Ethereum 2.0 [Danny Ryan]

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What is Eth 2 and what is The Merge?
  • Eth 2
    • Beacon chain went live in Dec 2020
    • 4.5m eth locked 
    • Each validator 32 eth
    • Validator job: randomness generation, finality, validator level transactions (attestations, deposits, onboarding)
  • The Merge
    • Eth1 has an application layer and a thin consensus layer (PoW)
    • Post merge - beacon chain will drive applications going forward
    • Eth2 keeps everything about Eth1 clients and swaps out the consensus
  • Why not fork?
    • difficulty bomb
    • applications atop Eth are much more substantial now

[00:00:00] swyx: This week, we're diving into Ethereum and other cryptocurrencies. Don't worry, this isn't about to become a cryptocurrency podcasts, but I still think it's a pretty interesting topic. And there's a lot of interesting research that is not just price hype, but actually serious innovation in terms of distributed systems and crypto economics.  

[00:00:19] And I've been storing up a bunch of podcasts related to that, that I figured I would get through it now in one block.  

[00:00:25] So today I wanted to feature this conversation on the epicenter podcast with Denny Ryan, Danny is from the foundation and works on Eve too. And he explains what these two is what the merge is going to be like as well as what the incentives are for the community to stick together rather than have hard fork like they did last time with Eth classic.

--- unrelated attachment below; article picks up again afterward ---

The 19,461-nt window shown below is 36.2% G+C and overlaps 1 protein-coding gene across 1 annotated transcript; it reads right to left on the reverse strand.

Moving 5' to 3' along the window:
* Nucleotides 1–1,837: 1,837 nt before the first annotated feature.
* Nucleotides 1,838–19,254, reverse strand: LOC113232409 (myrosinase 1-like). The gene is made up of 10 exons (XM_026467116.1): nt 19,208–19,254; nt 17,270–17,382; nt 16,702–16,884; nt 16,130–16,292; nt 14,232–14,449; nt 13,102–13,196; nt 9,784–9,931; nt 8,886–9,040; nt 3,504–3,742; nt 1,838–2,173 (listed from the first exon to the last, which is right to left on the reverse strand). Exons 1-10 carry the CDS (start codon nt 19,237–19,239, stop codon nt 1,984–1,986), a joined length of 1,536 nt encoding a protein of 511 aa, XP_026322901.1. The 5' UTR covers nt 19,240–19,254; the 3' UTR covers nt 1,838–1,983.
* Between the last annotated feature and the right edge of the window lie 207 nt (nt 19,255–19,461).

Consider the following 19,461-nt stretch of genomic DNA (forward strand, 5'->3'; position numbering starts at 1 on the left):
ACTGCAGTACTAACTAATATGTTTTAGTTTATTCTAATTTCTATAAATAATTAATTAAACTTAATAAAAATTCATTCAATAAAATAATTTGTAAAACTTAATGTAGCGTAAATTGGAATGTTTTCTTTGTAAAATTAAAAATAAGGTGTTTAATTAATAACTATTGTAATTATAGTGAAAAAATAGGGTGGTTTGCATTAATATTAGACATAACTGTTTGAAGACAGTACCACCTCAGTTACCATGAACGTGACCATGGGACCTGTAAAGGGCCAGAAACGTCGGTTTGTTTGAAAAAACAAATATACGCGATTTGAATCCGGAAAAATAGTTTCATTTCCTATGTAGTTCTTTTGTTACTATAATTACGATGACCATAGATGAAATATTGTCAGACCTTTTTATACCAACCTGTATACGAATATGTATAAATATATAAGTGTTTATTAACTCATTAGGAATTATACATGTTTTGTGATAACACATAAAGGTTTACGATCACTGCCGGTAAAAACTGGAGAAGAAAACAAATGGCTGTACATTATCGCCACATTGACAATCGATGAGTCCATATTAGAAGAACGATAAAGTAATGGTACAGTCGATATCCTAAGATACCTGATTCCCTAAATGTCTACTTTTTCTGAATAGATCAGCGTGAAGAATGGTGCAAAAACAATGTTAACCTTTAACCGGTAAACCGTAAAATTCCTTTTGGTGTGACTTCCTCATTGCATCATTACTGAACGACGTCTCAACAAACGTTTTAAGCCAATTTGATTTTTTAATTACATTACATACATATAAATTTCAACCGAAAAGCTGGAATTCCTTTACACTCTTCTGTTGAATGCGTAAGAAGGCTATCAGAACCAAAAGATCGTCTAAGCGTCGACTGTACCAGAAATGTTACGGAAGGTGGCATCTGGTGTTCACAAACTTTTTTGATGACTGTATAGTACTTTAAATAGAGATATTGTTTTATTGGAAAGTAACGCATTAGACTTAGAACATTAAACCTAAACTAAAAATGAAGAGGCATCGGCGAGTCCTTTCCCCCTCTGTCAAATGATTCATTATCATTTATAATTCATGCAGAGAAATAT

[00:00:43] Danny Ryan: Eth2 is a series of major consensus upgrades for Ethereum aimed to make the protocol more secure, more sustainable, and more scalable. And at the core of that is the move from proof of work consensus to a proof of stake consensus. 

[00:01:00] So instead of securing the network with mining hardware and energy consumption, securing the network with the tokens itself the ether. And so at the core of that is the bootstrapping and the creation of this new consensus mechanism. And what as you mentioned, is live today is what we call phase zero. 

[00:01:18] And that went live in December of 2020. And that was really the bootstrapping of this new proof of stake consensus mechanism. That is called the beacon chain. So in December tons of Ethereum community members and different institutions put a bunch of ether as capital and collateral into what we call the deposit contract and kickstarted this new consensus mechanism called the beacon chain. 

[00:01:42] The beacon chain exists in parallel to the current theater network. So in parallel to the proof of work network, which is still securing all of the assets and applications and contracts and accounts today. So we have on the one hand and the proof of work network chugging along and on the other hand, this new consensus mechanism called the beacon chain existing in parallel to this building and securing it.